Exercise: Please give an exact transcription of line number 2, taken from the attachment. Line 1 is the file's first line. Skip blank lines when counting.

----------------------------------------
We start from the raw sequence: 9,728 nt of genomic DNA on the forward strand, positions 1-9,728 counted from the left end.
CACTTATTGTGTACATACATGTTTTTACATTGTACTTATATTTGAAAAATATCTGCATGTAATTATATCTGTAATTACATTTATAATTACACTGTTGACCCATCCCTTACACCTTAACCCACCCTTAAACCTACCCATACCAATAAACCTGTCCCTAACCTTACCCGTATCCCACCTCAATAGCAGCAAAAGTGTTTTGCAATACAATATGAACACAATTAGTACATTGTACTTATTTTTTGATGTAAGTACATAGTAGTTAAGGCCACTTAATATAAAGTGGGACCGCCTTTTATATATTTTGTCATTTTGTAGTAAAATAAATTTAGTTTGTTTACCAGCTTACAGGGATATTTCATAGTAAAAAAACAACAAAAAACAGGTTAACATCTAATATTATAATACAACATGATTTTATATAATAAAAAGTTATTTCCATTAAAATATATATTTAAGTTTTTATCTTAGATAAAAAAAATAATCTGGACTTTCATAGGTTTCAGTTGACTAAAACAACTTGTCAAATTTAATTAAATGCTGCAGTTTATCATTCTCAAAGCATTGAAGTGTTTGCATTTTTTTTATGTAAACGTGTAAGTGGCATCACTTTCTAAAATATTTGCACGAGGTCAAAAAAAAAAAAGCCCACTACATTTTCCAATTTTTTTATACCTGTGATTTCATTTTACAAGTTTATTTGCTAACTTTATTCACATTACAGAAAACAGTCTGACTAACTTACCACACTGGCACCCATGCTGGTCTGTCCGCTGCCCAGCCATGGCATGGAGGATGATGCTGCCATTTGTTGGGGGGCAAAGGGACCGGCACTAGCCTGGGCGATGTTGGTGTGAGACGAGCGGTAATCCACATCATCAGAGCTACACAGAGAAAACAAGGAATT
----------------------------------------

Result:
CACTTATTGTGTACATACATGTTTTTACATTGTACTTATATTTGAAAAATATCTGCATGTAATTATATCTGTAATTACATTTATAATTACACTGTTGACCCATCCCTTACACCTTAACCCACCCTTAAACCTACCCATACCAATAAACCTGTCCCTAACCTTACCCGTATCCCACCTCAATAGCAGCAAAAGTGTTTTGCAATACAATATGAACACAATTAGTACATTGTACTTATTTTTTGATGTAAGTACATAGTAGTTAAGGCCACTTAATATAAAGTGGGACCGCCTTTTATATATTTTGTCATTTTGTAGTAAAATAAATTTAGTTTGTTTACCAGCTTACAGGGATATTTCATAGTAAAAAAACAACAAAAAACAGGTTAACATCTAATATTATAATACAACATGATTTTATATAATAAAAAGTTATTTCCATTAAAATATATATTTAAGTTTTTATCTTAGATAAAAAAAATAATCTGGACTTTCATAGGTTTCAGTTGACTAAAACAACTTGTCAAATTTAATTAAATGCTGCAGTTTATCATTCTCAAAGCATTGAAGTGTTTGCATTTTTTTTATGTAAACGTGTAAGTGGCATCACTTTCTAAAATATTTGCACGAGGTCAAAAAAAAAAAAGCCCACTACATTTTCCAATTTTTTTATACCTGTGATTTCATTTTACAAGTTTATTTGCTAACTTTATTCACATTACAGAAAACAGTCTGACTAACTTACCACACTGGCACCCATGCTGGTCTGTCCGCTGCCCAGCCATGGCATGGAGGATGATGCTGCCATTTGTTGGGGGGCAAAGGGACCGGCACTAGCCTGGGCGATGTTGGTGTGAGACGAGCGGTAATCCACATCATCAGAGCTACACAGAGAAAACAAGGAATT